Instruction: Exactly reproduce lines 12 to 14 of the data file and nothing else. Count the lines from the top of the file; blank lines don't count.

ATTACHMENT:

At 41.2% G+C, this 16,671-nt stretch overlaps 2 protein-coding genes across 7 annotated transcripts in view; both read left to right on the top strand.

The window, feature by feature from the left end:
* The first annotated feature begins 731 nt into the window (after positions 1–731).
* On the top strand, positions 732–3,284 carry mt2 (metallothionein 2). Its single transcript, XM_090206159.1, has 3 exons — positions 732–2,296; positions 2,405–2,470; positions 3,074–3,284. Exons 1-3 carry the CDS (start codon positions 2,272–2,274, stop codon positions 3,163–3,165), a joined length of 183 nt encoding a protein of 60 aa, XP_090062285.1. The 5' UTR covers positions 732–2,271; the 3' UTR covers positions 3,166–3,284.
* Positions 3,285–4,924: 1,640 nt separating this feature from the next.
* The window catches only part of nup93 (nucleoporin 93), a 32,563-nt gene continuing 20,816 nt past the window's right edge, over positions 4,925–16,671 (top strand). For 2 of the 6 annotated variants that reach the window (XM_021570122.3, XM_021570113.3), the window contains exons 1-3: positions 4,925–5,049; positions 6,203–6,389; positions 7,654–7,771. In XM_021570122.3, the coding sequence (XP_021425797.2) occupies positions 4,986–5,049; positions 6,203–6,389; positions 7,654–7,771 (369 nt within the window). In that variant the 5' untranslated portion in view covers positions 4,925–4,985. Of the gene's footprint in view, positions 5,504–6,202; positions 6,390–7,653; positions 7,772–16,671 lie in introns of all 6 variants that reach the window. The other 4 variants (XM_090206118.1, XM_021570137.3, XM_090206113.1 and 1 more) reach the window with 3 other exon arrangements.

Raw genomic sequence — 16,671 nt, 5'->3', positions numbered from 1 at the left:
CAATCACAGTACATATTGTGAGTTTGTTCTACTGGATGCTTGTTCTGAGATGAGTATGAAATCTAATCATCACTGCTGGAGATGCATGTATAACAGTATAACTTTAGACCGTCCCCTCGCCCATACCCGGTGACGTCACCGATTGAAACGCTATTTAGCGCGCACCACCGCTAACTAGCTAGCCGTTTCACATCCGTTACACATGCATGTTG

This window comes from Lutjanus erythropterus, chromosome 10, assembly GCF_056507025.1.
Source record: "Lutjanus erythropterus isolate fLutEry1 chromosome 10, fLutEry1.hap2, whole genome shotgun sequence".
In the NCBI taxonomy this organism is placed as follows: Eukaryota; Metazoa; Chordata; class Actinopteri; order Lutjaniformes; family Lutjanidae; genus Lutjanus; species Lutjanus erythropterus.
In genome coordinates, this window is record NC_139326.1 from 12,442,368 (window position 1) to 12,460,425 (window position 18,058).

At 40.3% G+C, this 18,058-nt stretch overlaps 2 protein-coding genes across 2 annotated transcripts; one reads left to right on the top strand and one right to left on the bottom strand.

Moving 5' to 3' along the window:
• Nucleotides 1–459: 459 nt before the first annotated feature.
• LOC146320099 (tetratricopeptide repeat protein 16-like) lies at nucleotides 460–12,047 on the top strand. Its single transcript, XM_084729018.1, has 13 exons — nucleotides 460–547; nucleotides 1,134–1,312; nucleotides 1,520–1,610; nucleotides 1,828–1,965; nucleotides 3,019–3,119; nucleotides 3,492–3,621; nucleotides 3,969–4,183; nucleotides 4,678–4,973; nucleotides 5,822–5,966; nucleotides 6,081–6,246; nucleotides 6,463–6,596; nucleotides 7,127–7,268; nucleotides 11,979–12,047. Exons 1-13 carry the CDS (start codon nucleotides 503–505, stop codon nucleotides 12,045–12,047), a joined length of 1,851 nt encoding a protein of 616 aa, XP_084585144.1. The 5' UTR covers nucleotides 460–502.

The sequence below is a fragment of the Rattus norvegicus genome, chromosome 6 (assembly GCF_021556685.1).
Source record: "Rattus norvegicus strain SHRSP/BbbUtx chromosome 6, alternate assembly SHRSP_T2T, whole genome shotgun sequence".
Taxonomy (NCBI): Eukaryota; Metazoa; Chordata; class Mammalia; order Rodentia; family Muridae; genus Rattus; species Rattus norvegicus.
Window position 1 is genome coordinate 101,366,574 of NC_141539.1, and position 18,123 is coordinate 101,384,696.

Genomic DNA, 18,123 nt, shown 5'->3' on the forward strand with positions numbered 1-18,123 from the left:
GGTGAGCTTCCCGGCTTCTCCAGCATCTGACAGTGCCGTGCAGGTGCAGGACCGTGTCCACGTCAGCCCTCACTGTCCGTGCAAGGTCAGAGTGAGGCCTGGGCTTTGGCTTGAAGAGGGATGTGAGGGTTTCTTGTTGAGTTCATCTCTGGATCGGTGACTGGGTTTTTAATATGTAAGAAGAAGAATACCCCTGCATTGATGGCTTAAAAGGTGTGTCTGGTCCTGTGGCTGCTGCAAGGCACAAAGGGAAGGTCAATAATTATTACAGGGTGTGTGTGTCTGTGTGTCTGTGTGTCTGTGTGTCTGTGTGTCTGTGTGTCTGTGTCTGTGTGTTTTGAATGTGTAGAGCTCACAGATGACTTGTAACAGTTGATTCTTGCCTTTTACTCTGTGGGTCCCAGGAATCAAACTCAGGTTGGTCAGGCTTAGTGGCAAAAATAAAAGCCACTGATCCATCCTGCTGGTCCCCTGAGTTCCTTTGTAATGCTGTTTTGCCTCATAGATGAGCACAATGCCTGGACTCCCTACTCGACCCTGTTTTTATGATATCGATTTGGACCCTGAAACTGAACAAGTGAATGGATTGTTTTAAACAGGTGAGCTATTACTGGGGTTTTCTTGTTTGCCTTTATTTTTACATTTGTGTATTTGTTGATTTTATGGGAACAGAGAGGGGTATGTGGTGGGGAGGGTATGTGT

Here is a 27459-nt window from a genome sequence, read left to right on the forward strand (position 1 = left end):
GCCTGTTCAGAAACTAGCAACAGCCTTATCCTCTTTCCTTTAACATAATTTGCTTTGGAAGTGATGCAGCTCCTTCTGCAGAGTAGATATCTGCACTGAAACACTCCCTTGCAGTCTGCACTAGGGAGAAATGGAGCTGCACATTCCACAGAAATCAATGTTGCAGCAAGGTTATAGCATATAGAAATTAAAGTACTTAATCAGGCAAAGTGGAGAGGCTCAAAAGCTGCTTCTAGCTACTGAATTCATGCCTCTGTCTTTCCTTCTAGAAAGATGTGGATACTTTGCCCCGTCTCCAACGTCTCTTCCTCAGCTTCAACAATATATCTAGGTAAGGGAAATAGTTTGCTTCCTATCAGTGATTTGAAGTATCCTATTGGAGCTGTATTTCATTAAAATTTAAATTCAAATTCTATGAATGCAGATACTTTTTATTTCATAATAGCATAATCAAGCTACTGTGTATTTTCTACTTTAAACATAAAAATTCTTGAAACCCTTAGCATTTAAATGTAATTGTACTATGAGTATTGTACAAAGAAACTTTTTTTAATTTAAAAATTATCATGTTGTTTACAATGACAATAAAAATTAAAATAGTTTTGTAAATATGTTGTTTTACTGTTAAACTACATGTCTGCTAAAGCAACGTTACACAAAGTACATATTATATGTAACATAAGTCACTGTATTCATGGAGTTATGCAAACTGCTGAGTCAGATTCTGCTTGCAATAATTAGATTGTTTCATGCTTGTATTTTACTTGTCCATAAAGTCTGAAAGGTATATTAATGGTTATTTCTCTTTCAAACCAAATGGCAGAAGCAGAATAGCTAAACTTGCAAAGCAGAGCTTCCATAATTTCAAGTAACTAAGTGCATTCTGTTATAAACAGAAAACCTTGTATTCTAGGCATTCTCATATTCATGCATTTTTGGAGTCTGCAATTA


In genome coordinates, this window is record NC_139326.1 from 12,442,368 (window position 1) to 12,460,425 (window position 18,058).

At 40.3% G+C, this 18,058-nt stretch overlaps 2 protein-coding genes across 2 annotated transcripts; one reads left to right on the top strand and one right to left on the bottom strand.

Moving 5' to 3' along the window: